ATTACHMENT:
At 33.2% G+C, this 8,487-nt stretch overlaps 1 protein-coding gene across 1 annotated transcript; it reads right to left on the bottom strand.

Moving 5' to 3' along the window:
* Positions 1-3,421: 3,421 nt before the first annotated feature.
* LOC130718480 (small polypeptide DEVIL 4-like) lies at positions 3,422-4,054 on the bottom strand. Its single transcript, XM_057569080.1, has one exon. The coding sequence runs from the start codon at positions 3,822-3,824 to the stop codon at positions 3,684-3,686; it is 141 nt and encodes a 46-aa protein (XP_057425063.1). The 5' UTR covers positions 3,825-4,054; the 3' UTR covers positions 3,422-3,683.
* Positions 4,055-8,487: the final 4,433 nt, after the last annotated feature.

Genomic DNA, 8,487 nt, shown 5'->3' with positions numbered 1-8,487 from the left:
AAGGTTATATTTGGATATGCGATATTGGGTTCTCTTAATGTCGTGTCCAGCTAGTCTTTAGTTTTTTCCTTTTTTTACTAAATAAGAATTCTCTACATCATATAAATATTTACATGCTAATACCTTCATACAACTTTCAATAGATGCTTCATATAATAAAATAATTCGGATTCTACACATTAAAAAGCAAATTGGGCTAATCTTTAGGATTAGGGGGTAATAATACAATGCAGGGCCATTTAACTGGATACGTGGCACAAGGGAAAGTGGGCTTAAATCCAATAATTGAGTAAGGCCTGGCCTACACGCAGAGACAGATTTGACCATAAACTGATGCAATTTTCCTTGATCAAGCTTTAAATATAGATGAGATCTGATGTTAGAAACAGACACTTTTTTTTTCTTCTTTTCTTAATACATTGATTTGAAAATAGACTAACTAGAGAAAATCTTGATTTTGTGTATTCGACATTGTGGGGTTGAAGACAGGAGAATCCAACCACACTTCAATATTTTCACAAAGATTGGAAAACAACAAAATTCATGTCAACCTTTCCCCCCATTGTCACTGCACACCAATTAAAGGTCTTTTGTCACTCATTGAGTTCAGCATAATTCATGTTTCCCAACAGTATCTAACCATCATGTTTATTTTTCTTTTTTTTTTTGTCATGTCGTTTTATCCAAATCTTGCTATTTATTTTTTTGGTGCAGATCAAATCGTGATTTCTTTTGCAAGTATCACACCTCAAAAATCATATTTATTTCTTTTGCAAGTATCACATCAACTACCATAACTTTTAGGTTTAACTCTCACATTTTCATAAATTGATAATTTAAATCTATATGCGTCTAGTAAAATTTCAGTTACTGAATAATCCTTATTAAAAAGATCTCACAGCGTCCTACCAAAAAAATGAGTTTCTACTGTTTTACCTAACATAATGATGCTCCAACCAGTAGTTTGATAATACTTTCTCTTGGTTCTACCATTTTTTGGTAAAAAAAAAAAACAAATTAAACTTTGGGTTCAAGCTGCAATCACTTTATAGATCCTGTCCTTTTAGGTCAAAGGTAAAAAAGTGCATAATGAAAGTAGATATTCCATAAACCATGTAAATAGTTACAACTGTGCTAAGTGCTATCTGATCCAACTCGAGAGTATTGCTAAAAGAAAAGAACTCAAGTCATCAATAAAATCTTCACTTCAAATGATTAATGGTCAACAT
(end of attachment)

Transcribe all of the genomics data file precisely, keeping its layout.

At 33.2% G+C, this 8,487-nt stretch overlaps 1 protein-coding gene across 1 annotated transcript; it reads right to left on the bottom strand.

Moving 5' to 3' along the window:
* Positions 1-3,421: 3,421 nt before the first annotated feature.
* LOC130718480 (small polypeptide DEVIL 4-like) lies at positions 3,422-4,054 on the bottom strand. Its single transcript, XM_057569080.1, has one exon. The coding sequence runs from the start codon at positions 3,822-3,824 to the stop codon at positions 3,684-3,686; it is 141 nt and encodes a 46-aa protein (XP_057425063.1). The 5' UTR covers positions 3,825-4,054; the 3' UTR covers positions 3,422-3,683.
* Positions 4,055-8,487: the final 4,433 nt, after the last annotated feature.

Genomic DNA, 8,487 nt, shown 5'->3' with positions numbered 1-8,487 from the left:
AAGGTTATATTTGGATATGCGATATTGGGTTCTCTTAATGTCGTGTCCAGCTAGTCTTTAGTTTTTTCCTTTTTTTACTAAATAAGAATTCTCTACATCATATAAATATTTACATGCTAATACCTTCATACAACTTTCAATAGATGCTTCATATAATAAAATAATTCGGATTCTACACATTAAAAAGCAAATTGGGCTAATCTTTAGGATTAGGGGGTAATAATACAATGCAGGGCCATTTAACTGGATACGTGGCACAAGGGAAAGTGGGCTTAAATCCAATAATTGAGTAAGGCCTGGCCTACACGCAGAGACAGATTTGACCATAAACTGATGCAATTTTCCTTGATCAAGCTTTAAATATAGATGAGATCTGATGTTAGAAACAGACACTTTTTTTTTCTTCTTTTCTTAATACATTGATTTGAAAATAGACTAACTAGAGAAAATCTTGATTTTGTGTATTCGACATTGTGGGGTTGAAGACAGGAGAATCCAACCACACTTCAATATTTTCACAAAGATTGGAAAACAACAAAATTCATGTCAACCTTTCCCCCCATTGTCACTGCACACCAATTAAAGGTCTTTTGTCACTCATTGAGTTCAGCATAATTCATGTTTCCCAACAGTATCTAACCATCATGTTTATTTTTCTTTTTTTTTTTGTCATGTCGTTTTATCCAAATCTTGCTATTTATTTTTTTGGTGCAGATCAAATCGTGATTTCTTTTGCAAGTATCACACCTCAAAAATCATATTTATTTCTTTTGCAAGTATCACATCAACTACCATAACTTTTAGGTTTAACTCTCACATTTTCATAAATTGATAATTTAAATCTATATGCGTCTAGTAAAATTTCAGTTACTGAATAATCCTTATTAAAAAGATCTCACAGCGTCCTACCAAAAAAATGAGTTTCTACTGTTTTACCTAACATAATGATGCTCCAACCAGTAGTTTGATAATACTTTCTCTTGGTTCTACCATTTTTTGGTAAAAAAAAAAAACAAATTAAACTTTGGGTTCAAGCTGCAATCACTTTATAGATCCTGTCCTTTTAGGTCAAAGGTAAAAAAGTGCATAATGAAAGTAGATATTCCATAAACCATGTAAATAGTTACAACTGTGCTAAGTGCTATCTGATCCAACTCGAGAGTATTGCTAAAAGAAAAGAACTCAAGTCATCAATAAAATCTTCACTTCAAATGATTAATGGTCAACAT